If there was any doubt that summer had not arrived here, The 32nd Annual Chicago Blues Festival, held in Grant Park from June 12-14, doused that notion with a vengeance. Yes, the chilly rain came pelting down the night I went ( June 13 ) and bedeviled the overflow crowd, but it did not sully the spirit.
Petrillo Band Shell opener Toronzo Cannon ripped through his set with fiery licks and eye popping humor all the same. LGBTQ fave and saucy hometown queen Shemekia Copeland, who subbed for an ailing Taj Mahal, tore through "Lemon Pie" and "Dirty Water" with the kind of pointed fury that no one wants to hear from a lover. By the time Copeland left the stage, the heavens were in full hissy-fit mode, but the packed crowd was not having it. Damn the weather and the discomfort: This Saturday night was all about hardcore Chicago blues and headliner Buddy Guy and, yes, the "faithful" were rewardedbig time.
With the recent passing of B.B. King, and with this edition of the festival dedicated to the centennials of Willie Dixon and Muddy Waters, Guy has inadvertently become the last great living blues icon,and the rowdy crowd would not let him forget it. Guy joked, hurled and punched his way through a set loaded with classics ( "Strange Brew" by way of Cream, "Damn Right I've Got the Blues," an extended jam through "I Just Wanna Make Love to You" ), but what stuck was the joy emanating from him that telegraphed that he clearly loved being there as much as his soggy audience.
At an altogether different love fest, alt-rockers Imagine Dragons played to a sold-out audience in support of the band's sophomore CD, Smoke + Mirrors ( Interscope Records ) at the Allstate Arena on June 15, and gave the word "bombast" a whole new meaning. As one in a flood of newer bands that have seemingly sprung from nowhere and broken wide on an international scale, this Vegas bunch seems to love crafting intricate pop songs, while overstuffing them with studio trickery that makes hearing them on their terms ( as in very LOUD ) akin to being clobbered senseless by some nutter with a sock filled with wet sand. Granted, it's pretty clear that there are an awful lot of listeners who want to be clobbered with that sock since the breakout single, "Radioactive," has sold more than 9 million copies.
Sadly, what sounded fresh and invigorating on the debut, Night Visions ( Interscope Records, 2013 ), sounds pretty tired now. Vocalist and hyperactive/super-sincere stud Dan Reynolds can't be blamed since he whacks his big bass drum and sings with all the soul-searing gusto a mere mortal could possibly muster ( onstage Monday night he all but flung himself into the crowd with sacrificial fury ), so the fault lies with the band and co-producer Alex da Kid.
"I Bet My Life" and "Smoke + Mirrors" started out as engaging songs but then those massive choruses come barging in, obliterating what charm they originally had. It's as if these guys can't create music without contrived drama telegraphed as thunderous production or a bottomless echo, and they seem to think music sounds better if it is made to feel like it was recorded in a crater on the moon. With all the amplified studio gimmicks, Imagine Dragons has become a predictable bore ... and, as this is full-length album number two, that is NOT a good thing.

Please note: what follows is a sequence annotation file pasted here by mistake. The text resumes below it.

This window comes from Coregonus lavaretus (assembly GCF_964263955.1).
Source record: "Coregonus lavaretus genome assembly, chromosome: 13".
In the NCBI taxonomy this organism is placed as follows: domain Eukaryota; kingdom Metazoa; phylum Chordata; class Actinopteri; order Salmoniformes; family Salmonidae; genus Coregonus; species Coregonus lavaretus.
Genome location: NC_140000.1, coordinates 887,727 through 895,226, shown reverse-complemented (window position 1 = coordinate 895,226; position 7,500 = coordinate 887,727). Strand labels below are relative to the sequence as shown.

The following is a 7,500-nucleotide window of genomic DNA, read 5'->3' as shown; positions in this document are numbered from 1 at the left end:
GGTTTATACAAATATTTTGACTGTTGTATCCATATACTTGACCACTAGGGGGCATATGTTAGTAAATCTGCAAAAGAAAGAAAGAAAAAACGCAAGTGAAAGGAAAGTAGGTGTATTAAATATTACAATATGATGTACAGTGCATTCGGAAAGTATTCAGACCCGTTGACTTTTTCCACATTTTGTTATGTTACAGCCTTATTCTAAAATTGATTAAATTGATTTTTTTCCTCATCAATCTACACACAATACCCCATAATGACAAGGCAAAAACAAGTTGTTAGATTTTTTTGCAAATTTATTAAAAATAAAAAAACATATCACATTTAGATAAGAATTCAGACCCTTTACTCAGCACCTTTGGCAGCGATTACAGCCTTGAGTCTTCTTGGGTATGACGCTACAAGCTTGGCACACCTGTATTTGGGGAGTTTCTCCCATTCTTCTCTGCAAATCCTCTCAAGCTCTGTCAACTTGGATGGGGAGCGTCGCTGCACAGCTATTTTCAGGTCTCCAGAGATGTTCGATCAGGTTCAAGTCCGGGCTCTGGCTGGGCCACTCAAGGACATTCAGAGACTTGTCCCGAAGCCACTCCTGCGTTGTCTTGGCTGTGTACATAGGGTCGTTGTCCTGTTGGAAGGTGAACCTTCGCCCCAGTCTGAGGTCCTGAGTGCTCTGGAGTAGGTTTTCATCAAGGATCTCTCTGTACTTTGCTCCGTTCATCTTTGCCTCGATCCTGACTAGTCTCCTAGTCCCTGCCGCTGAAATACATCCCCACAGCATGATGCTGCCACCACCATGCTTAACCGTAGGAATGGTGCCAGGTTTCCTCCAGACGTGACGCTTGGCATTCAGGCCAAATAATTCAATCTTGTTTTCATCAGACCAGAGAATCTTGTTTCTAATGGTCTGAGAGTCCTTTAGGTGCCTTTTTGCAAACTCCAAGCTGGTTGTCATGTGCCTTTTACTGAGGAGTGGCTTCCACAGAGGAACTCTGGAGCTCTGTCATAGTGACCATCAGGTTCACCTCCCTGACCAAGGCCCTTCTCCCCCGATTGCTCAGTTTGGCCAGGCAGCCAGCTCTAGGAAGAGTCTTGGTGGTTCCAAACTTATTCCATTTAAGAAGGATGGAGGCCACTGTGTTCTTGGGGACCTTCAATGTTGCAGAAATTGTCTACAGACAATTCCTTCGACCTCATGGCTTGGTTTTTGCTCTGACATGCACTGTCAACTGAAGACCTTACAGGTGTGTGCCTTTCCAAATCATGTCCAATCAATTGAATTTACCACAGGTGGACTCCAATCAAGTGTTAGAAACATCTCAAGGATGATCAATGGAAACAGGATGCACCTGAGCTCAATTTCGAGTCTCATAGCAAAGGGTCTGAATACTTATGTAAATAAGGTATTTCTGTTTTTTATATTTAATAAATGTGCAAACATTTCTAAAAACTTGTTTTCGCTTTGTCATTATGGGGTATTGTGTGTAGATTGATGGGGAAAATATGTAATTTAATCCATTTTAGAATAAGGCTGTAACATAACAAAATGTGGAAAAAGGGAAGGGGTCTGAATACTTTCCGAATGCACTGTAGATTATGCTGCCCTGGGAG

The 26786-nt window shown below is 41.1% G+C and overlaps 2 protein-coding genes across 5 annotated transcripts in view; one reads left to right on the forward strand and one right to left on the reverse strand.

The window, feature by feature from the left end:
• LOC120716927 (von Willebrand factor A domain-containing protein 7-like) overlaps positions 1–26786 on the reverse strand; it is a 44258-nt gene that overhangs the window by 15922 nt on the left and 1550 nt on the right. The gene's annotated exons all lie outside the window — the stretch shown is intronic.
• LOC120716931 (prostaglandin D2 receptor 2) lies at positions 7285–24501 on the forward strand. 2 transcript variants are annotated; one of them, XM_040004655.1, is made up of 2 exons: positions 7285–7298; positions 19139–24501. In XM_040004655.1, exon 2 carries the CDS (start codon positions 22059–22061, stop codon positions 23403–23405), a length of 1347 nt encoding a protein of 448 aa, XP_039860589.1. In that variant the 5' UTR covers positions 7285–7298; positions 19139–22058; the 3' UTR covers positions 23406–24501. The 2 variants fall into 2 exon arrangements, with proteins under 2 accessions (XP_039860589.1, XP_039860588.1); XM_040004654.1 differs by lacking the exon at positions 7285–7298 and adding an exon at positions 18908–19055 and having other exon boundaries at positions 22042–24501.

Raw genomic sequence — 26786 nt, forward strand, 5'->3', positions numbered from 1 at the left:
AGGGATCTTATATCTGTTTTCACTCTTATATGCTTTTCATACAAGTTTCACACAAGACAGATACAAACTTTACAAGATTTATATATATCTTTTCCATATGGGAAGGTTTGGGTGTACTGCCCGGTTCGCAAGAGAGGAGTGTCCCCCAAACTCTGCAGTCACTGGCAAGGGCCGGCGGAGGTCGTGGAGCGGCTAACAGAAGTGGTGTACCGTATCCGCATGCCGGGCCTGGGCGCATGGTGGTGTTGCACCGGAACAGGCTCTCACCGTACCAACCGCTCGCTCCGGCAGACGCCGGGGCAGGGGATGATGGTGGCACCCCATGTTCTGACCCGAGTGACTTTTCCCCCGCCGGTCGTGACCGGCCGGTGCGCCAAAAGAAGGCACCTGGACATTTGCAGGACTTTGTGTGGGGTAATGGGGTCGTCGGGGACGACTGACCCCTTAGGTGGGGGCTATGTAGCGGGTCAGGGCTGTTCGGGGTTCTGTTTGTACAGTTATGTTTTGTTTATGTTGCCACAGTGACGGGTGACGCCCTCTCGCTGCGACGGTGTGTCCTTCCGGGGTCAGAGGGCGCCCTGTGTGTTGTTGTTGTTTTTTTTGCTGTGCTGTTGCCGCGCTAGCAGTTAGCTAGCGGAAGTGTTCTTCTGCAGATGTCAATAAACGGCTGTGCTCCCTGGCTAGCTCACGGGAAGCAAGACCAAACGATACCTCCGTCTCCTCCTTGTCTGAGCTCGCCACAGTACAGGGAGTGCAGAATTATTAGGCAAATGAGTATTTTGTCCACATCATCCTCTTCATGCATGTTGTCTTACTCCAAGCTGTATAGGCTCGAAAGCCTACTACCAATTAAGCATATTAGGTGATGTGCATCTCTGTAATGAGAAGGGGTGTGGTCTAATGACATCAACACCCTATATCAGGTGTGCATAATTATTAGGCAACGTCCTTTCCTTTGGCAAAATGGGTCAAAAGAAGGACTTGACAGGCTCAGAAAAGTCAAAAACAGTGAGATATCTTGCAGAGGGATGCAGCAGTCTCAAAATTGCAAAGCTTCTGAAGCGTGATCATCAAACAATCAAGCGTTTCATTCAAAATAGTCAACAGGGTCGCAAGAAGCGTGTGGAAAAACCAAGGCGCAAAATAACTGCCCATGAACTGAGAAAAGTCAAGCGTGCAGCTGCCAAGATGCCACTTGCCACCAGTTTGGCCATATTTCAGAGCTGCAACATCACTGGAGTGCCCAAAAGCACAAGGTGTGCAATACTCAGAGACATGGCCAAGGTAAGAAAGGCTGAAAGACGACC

Oddly enough, the finest moment on Smoke + Mirrors comes with "Polaroid," an un-fussy, catchy, plain pop song that tumbles and twirls like a happy bouncing rubber ball. "Polaroid" actually proves that Imagine Dragons can create and caress a sweet quality pop song and it makes you wonder how the rest of the CD got turned into a turnip and them into ... fakers.
The antithesis of Imagine Dragons and all their manufactured angst would appear to be Mumford & Sons, whose laid-back, Brit-based, low-fi alt-Americana has won the band just as large a following in as short a time ( even winning the Grammy for Album of the Year two years ago ). Playing a long "sold-out" show at Montrose Beach June 19, it was clear that the fans have forgiven them for their third full-length, Wilder Mind ( Interscope Records ). Although this new offering features synthesizers and an up-to-the-minute high-tech feel ( one friend described it as sounding like Coldplay ), Wilder Mind is still a good recordjust not for this particular band.
For anyone hoping for something as organic or prickly as "Little Lion Man," well, you are out of luck here and Wilder Mind comes off as too "modern" to a fault. On "The Wolf," all the signature string strumming and acoustic filigrees are swept aside by a cool foamy wave of unfeeling synths and the song feels faceless and canned. "Believe" is a compelling pop pleasure and the video ( which features a gay teen romance ) actually accentuates that. Though that disturbingly clean sheen permeates the song, Marcus Mumford's pleading lead vocal makes it the kind of heartfelt, bracing drama that an over studio dependent band like Imagine Dragons can't handle. Then the largely acoustic "Snake Eyes" and "Wilder Mind" pop up, offering quiet allure but turning generic at the mid-point.
The majority of Wilder Mind forces the listener to wonder if Mumford & Sons forgot what made the band so original and refreshing, and it cannot be blamed on the decision to go from low-tech to high-tech. ( Sorry, dudes; this is NOT Dylan going electricthis is YOU going formulaic. ) Had Wilder Mind been the debut, it would not have left such a funny taste in the ears of fans. Now that the world has embraced the organic version of Mumford & Sons when there was nothing to lose, it feels like a sham that they now sound like any other "alternative" rock band on AM radio.